The Power of Biblical Language

Warning: This post contains strong language. If you’re offended by strong language, please do yourself a favor and take a pass on this post. Thanks! –David

As most of you know, I grew up in a conservative home. Our pastors used Biblical language often, and I rarely used bad words. In later years, I began dropping them now and then for emphasis and the shock factor.

I blame my friend Tim for my shrinking vocabulary: while we were working on one project, I used the “f” word more times in a single hour than I had in my entire 26 years up to that point.

Today I saw an article about the CIA torture report. My initial response was to share it on Facebook with this comment:

America isn’t going to incur God’s judgment for allowing same-sex marriage. If America incurs God’s judgment, it’ll be for this shit.

Then I realized that I had a stronger word in my vocabulary for this than “shit.” I edited the post.

America isn’t going to incur God’s judgment for allowing same-sex marriage. If America incurs God’s judgment, it’ll be for this wickedness.

“Shit” is merely indicative of something bad. It’s vague, and could be anything from misplacing one’s car keys to an earthquake.

“Wickedness” is a different animal altogether. The word “shit” as a descriptor for the atrocities revealed in the CIA torture report, while offensive language, is actually weaker language than “wickedness.”

languageI have several friends who are atheists. I would guess many liberal pundits are atheists. The advantage I, as a person of faith, have over them, is access to Biblical language. Bernie Sanders can call tax breaks for billionaires with a high rate of poverty “not a moral society.” Because of my religious background and current convictions, I can avoid mincing words: I can call it unrighteousness. I can call it sin.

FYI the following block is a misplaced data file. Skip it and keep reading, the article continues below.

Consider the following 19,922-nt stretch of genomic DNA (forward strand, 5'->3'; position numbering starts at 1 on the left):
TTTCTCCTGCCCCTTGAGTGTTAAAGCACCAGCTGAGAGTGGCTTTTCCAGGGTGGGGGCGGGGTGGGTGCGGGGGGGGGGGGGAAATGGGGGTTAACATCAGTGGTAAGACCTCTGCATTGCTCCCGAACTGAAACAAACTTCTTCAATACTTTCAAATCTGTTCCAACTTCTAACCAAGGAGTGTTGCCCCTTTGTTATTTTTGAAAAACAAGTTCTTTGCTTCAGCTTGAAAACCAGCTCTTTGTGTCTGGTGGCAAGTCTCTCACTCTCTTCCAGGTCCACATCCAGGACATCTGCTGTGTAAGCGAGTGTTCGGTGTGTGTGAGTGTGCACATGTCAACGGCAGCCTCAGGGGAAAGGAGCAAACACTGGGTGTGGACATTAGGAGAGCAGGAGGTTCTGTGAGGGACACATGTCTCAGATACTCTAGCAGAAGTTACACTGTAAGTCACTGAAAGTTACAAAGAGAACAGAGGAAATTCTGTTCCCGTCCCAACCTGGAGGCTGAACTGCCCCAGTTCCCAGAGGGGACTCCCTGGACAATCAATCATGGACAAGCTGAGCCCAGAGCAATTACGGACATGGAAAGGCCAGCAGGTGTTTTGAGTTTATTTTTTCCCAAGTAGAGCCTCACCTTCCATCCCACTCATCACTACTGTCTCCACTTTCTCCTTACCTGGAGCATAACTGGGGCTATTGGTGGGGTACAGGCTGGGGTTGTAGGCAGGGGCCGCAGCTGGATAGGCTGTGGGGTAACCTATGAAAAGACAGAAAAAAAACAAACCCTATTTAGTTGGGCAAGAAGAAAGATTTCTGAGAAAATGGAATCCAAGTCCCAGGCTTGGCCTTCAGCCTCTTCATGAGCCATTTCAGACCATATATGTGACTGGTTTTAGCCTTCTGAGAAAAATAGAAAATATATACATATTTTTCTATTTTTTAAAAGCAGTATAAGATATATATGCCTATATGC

My nonreligious friends can call the CIA torture immoral and wrong. I can call it wickedness, and evil. (I can also use their words, but I think mine are stronger).

My atheist friends can say “F**k this shit.” I can say that, or I can say “Damn this shit to hell.” Damning something to Hell is infintely worse than f**king something

Nonreligious people can talk about Karma. I can too, but when I need something stronger, I have “the judgment of God” in my arsenal.

You can have “wrong” to describe torturing people. I’ll use it too, but I won’t hesitate to use “sin” and “evil” alongside it.

The religious right has taken over words like “condemnation” to describe what they think God will do to America if we allow gay marriage. If God condemns, we have a stack of iniquities a mile high, and gay marriage isn’t one of them.

Use your words, people.


About David M. Schell






One response to “The Power of Biblical Language”

  1. George Staelens Avatar

    With this your post, David, you make me think about two topics.

    First. In the Walloon language, one word may be vulgar in one region, and not vulgar in another region, and vice versa. So, when I translate bible texts into Walloon, I always have to be careful. Nevertheless, in Walloon, there are less occurancies of vulgar words, as in the sex vocabulary, there is little to no frotier between the polite and the vulgar.

    Second. My grandparents, who taught me to speak my first language, used many vulgar words. Later, in my parents’ house, the vulgar words were fobidden. But later on, I discovered the same vulgar words in the liturgical books, as as normative words. You have something similar in English: you have 65 occurances of «whore» in the King James Bible, 32 oc. of «suck», 2 oc. of «piss».

Join the conversation!

This site uses Akismet to reduce spam. Learn how your comment data is processed.